It’s story time for Vail’s originals
Ryan Summerlin February 26, 2013
VAIL, Colorado – People want Vail’s stories, and that’s what they’ll get Thursday.
History is stories and the thing about a place like Vail is that those stories are told by people who lived them.
And that’s why, during Vail’s 50th anniversary, we begin to understand that there’s no place quite like it.
The Vail Symposium is hosting a Founders of Vail panel. Rod Slifer, Elaine Kelton, Merv Lapin and Terry Minger will tell most of the stories fit to tell.
For example, in May 1962, before there was a Vail, Rod Slifer moved here from Aspen to help Morrie Shepard start the ski school. Slifer was to be paid the princely sum of $500 a month for his efforts, which did not begin or end with the ski school.
There were no job descriptions. Everyone did everything.
Slifer, you’ll be interested to know, was not only Vail’s first Realtor and mayor for 16 years, he took Vail’s first pay cut. In May 1962 before he even arrived, on that original, short Vail Associates corporate roster, someone erased Slifer’s $600 monthly salary and penciled in $500.
“It was still the most money I’d ever made,” Slifer said.
Elaine Kelton and her husband Gerry White moved to Vail in 1963. Soon after, they built the Ram’s Horn Lodge.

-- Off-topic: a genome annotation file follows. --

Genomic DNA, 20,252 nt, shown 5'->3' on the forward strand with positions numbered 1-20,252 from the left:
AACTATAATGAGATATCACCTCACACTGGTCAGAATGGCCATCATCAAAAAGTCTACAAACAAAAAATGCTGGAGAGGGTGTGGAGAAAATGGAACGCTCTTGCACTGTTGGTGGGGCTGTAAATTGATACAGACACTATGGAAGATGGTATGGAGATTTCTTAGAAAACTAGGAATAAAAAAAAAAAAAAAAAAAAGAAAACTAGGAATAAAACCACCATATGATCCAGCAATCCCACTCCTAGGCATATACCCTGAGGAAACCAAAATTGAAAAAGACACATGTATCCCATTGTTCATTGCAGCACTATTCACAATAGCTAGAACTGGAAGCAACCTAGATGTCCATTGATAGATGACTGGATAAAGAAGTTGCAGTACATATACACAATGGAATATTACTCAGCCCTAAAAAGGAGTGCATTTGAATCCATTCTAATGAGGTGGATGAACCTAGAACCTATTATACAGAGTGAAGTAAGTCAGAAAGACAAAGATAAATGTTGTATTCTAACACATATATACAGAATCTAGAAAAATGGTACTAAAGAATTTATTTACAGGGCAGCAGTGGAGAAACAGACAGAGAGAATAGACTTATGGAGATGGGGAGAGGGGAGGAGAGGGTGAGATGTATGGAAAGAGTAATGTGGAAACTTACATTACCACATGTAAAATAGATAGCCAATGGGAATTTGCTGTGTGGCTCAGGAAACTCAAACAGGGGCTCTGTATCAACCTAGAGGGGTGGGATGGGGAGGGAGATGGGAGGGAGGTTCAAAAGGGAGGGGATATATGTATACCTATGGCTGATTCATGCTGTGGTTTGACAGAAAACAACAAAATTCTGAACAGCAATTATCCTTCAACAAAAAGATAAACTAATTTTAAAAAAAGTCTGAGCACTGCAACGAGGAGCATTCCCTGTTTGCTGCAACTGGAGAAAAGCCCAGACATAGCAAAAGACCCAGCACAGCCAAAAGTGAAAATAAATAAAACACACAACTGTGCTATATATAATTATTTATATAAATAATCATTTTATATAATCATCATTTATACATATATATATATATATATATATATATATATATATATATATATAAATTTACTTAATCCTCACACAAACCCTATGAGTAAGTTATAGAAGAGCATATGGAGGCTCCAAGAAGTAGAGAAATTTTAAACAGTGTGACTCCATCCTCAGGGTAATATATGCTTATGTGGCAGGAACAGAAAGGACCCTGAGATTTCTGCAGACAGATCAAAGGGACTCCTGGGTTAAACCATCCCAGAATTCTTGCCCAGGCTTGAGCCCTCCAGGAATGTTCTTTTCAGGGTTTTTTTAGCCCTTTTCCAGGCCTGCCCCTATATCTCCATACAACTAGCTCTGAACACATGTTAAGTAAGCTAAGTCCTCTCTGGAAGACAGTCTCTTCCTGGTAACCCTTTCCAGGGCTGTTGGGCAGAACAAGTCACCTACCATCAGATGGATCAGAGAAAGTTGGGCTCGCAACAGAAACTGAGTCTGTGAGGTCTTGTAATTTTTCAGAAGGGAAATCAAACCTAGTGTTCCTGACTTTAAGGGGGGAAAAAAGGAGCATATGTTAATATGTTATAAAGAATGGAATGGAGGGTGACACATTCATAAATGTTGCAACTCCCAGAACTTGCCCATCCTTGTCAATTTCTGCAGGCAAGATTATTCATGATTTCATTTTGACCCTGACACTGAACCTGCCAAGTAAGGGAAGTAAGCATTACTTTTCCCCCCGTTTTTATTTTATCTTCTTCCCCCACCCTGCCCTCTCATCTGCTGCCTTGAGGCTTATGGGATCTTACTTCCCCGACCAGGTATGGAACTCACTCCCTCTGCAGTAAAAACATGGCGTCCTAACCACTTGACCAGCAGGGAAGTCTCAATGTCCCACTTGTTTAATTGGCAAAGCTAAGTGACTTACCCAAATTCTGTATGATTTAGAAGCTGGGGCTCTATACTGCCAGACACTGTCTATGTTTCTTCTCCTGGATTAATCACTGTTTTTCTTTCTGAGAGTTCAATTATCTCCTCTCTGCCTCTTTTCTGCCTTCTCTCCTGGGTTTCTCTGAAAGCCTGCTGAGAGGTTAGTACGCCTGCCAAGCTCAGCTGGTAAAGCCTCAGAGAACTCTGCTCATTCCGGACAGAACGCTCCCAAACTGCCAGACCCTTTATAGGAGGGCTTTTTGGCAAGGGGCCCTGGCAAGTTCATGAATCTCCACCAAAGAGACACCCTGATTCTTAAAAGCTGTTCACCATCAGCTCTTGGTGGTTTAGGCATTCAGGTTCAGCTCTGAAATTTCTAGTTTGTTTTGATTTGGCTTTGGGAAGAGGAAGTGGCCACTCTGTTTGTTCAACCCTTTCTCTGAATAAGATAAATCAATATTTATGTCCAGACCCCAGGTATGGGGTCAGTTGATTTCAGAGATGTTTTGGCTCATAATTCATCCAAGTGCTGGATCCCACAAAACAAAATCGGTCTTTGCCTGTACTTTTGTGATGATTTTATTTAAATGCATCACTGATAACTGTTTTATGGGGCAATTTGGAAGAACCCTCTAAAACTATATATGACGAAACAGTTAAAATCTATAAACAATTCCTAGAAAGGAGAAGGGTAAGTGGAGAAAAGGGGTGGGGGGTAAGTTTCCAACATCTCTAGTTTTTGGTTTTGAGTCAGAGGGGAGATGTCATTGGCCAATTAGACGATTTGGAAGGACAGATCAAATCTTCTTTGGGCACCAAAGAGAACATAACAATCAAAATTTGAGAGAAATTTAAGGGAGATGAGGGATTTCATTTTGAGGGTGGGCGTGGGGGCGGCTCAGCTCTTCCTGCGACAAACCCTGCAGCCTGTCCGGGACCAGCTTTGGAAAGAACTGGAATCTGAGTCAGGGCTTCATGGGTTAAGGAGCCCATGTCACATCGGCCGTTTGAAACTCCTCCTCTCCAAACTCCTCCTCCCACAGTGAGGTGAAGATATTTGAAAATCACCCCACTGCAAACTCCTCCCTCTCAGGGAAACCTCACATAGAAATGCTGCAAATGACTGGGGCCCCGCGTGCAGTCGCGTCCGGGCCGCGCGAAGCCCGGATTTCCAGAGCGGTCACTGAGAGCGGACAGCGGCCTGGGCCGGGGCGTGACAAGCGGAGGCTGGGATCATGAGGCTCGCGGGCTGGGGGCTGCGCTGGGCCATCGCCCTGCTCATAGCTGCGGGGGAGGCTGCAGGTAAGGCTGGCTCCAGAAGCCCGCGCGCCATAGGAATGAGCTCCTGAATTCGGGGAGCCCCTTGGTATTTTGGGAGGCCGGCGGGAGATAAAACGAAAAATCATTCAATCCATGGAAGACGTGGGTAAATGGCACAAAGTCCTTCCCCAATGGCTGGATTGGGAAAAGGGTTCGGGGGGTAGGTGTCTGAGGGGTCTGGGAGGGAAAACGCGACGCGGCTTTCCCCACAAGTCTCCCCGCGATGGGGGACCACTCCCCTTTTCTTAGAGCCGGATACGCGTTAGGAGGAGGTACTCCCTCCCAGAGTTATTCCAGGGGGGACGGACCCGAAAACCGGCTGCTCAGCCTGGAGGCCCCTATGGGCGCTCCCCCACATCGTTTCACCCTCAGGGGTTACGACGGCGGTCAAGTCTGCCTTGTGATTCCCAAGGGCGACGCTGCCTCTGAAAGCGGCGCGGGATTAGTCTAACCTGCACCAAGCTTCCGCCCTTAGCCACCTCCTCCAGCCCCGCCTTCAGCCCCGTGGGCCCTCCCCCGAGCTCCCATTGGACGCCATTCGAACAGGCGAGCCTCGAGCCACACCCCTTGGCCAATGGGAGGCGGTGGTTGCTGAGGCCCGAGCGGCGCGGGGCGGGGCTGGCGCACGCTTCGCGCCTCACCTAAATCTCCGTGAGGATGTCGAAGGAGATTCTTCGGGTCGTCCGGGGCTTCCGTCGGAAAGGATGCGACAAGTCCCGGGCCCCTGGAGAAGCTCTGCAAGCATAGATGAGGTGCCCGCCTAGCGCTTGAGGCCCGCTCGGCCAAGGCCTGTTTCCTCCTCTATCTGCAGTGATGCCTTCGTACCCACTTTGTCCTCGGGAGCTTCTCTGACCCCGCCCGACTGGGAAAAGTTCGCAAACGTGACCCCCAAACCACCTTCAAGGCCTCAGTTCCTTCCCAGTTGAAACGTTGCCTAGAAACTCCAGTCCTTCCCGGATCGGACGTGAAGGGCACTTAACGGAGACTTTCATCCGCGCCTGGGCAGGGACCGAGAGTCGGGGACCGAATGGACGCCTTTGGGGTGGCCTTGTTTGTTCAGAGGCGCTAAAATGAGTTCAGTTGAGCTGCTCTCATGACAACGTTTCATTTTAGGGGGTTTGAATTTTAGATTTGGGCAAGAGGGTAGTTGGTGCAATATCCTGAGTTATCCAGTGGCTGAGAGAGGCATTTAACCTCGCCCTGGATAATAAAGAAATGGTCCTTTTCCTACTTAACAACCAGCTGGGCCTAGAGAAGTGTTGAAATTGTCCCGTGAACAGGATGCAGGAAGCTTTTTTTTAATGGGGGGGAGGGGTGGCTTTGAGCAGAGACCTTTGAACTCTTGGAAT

Elaine was involved in many local activities, including starting the Montessori school. She later married Art Kelton.
In the summer of 1971 Elaine was one of the 600 people at Eagle’s Nest for the first Vail Symposium, and served on its first board of directors. New York City Mayor John Lindsay was the first Symposium speaker.
Merv Lapin was a Harvard Business School student on his way to Aspen in 1966. He stopped at the Vail Village Inn for a quick breather and they hired him.
Lapin launched Vail’s first accounting firm, first securities company, first trash company, and first venture-capital fund.
Then there’s Minger, Vail’s first town manager. While the ski mountain opened in 1962, the town wasn’t founded until 1966, and Minger was hired to get it off the ground.
Minger wrote the town charter and helped push through 33 bond issues.
In 1971, Minger and Mayor John Dobson helped create the Vail Symposium, which brings us back to Elaine Kelton, who served on its first board of directors.
Vail and the Vail Symposium grew up together, and both turned out just fine.
“We are not la la land, but we are a slice if heaven,” Kelton said when the Symposium celebrated its 40th anniversary.
Change comes with growth and during those early years Vail was growing 25 percent per year.
“If we were still charging $9 for a hotel room and $7 for an all-day lift ticket, none of us would be here,” Kelton said. “Nothing remains constant but change.”
Staff Writer Randy Wyrick can be reached at 970-748-2935 or firstname.lastname@example.org.